SG investment bank shines despite Russia blow

4 min read
Steve Slater

Societe Generale’s investment bank outperformed rivals in the second quarter with an 18% rise in revenues as a two-year restructuring paid off, but the French bank made an overall €1.48bn loss in the quarter after a big hit from its exit from Russia.

SG said on Wednesday it will target a return on tangible equity of 10% or more for 2025, which analysts said looked achievable after its revival plan has led to several good quarters, and should warrant a re-rating of its shares.

SG was one of the three biggest international banks in Russia, but it agreed in May to sell the business and took a loss of €3.3bn on the exit. That dragged it to a loss in the second quarter, although it said underlying net income for the business was €1.5bn, up 11.6% from 2021 and well above analysts’ expectations.

Frederic Oudea, the CEO since 2007 who announced in May he will step down next year, said the strong underlying results reflect the conclusion of two years of restructuring. He said the bank has “simplified and strengthened” the business model, put focus on digital technologies and ESG, and “invested in a targeted manner in businesses with strong growth potential”.

That included the investment bank, or global banking and investor solutions, where SG moved focus more to financing for corporate clients than institutional trading. It shifted assets to financing and advisory and targeted areas including project finance, infrastructure, structured products, private credit and energy transition, which has helped it to ride out the slump in underwriting most banks are seeing this year, particularly in equity capital markets.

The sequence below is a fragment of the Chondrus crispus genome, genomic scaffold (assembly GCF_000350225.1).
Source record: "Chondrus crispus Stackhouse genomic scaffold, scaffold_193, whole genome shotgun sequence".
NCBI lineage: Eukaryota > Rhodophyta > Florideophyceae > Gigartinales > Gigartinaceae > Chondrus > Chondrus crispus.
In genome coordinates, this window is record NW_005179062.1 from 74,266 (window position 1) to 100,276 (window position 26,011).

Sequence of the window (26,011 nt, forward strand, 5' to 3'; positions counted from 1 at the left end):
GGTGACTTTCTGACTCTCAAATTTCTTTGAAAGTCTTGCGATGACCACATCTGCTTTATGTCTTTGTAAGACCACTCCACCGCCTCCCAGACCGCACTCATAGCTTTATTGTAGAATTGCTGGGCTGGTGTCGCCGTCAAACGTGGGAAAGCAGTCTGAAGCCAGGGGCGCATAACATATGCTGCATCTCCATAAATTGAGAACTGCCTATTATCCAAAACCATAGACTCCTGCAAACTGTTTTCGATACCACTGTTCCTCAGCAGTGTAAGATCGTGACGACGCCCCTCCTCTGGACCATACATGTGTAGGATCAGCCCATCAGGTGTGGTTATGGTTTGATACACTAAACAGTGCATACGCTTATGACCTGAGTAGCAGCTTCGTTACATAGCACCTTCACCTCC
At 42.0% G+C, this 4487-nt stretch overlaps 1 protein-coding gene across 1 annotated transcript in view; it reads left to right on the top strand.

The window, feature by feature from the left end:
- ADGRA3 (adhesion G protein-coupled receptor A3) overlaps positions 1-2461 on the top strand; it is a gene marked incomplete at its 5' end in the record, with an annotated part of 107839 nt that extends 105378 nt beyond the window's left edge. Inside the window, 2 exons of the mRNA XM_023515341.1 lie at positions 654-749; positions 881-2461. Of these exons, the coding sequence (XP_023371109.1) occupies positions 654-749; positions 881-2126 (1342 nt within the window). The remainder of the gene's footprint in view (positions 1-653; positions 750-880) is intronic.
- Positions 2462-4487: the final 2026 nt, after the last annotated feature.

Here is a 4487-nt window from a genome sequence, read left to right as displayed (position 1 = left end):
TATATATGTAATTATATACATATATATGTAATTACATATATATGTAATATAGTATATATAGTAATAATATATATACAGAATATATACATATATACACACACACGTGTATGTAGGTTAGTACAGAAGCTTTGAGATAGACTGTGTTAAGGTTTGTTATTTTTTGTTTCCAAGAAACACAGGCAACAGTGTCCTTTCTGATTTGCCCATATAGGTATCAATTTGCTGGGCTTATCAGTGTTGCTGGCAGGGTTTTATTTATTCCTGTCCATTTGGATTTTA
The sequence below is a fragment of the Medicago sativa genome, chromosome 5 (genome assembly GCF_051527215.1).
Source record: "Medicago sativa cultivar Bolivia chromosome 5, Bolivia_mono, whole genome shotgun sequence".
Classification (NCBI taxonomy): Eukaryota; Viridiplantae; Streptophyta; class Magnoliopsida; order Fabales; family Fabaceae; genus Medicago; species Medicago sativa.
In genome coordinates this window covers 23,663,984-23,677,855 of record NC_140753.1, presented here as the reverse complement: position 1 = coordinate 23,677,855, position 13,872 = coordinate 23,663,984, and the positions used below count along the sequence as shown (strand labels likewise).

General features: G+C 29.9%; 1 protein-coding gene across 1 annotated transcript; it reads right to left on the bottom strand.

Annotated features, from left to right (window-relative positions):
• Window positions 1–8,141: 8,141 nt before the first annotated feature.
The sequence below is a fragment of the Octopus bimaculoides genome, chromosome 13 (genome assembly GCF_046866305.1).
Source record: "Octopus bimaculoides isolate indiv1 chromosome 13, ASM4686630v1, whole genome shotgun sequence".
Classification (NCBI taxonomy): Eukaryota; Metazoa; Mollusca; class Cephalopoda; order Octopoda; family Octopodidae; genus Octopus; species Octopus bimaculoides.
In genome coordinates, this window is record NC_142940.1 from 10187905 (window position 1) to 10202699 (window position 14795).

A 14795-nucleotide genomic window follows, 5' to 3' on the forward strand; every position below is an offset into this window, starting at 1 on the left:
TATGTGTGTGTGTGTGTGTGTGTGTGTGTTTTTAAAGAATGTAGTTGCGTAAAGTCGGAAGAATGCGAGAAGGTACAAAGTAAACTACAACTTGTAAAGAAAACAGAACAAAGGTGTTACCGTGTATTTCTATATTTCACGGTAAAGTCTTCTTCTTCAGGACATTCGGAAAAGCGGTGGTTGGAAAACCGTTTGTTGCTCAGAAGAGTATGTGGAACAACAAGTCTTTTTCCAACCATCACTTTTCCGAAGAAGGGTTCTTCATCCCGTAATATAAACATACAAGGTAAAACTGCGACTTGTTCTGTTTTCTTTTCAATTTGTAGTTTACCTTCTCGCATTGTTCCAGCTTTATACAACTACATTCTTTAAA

Slawomir Krupa, deputy chief executive and head of GBIS, said the strong results reflected the strategic restructuring of the last two years, which is now mostly complete.

“One of the key pillars of the strategy was to diversify the business model more, which included increasing allocation of capital to financing and advisory and a lower allocation to markets, which we have done very resolutely,” he told IFR.

GBIS reported net income of €742m for the April–June quarter, up 47% from a year earlier and roughly double what analysts were expecting. The unit’s revenues rose 18% to €2.56bn.

Within that, revenue from financing and advisory rose 14% to €821m as the bank said it benefited from activities related to natural resources and infrastructure and its push to win ESG-related business.

The bank does not break down revenue by segment, but said its asset-backed products had strong growth while investment banking was “resilient” amid a decline in capital markets activity, as dealmaking slumped after Russia’s invasion of Ukraine and a surge in inflation.

Revenue from global markets, the other main part of GBIS, jumped 23% to €1.52bn as trading benefited from volatile markets. Equities revenue was €833m, up 7.5% on the year, driven by strong equity derivatives and prime services. Fixed income and currency trading revenue rose 50% to €683m, aided by rising interest rates.

SG’s shares were up 3.7% at €22.43 by 12pm in London. The shares are among the lowest rated in the banking sector globally, trading at near 0.3 time book value.

“Q2 results beat expectations significantly with underlying pre-tax profit about 50% ahead of consensus. The strength is high quality as mainly driven by stronger revenues and across the board,” analysts at Jefferies said in a note.

SG set several targets for 2025, including getting RoTE to 10%, and delivering average annual revenue growth of at least 3%. The bank’s underlying RoTE was 10.5% in Q2.

Oudea said there was nothing new to report on the search for his replacement, and a decision is still expected later this year.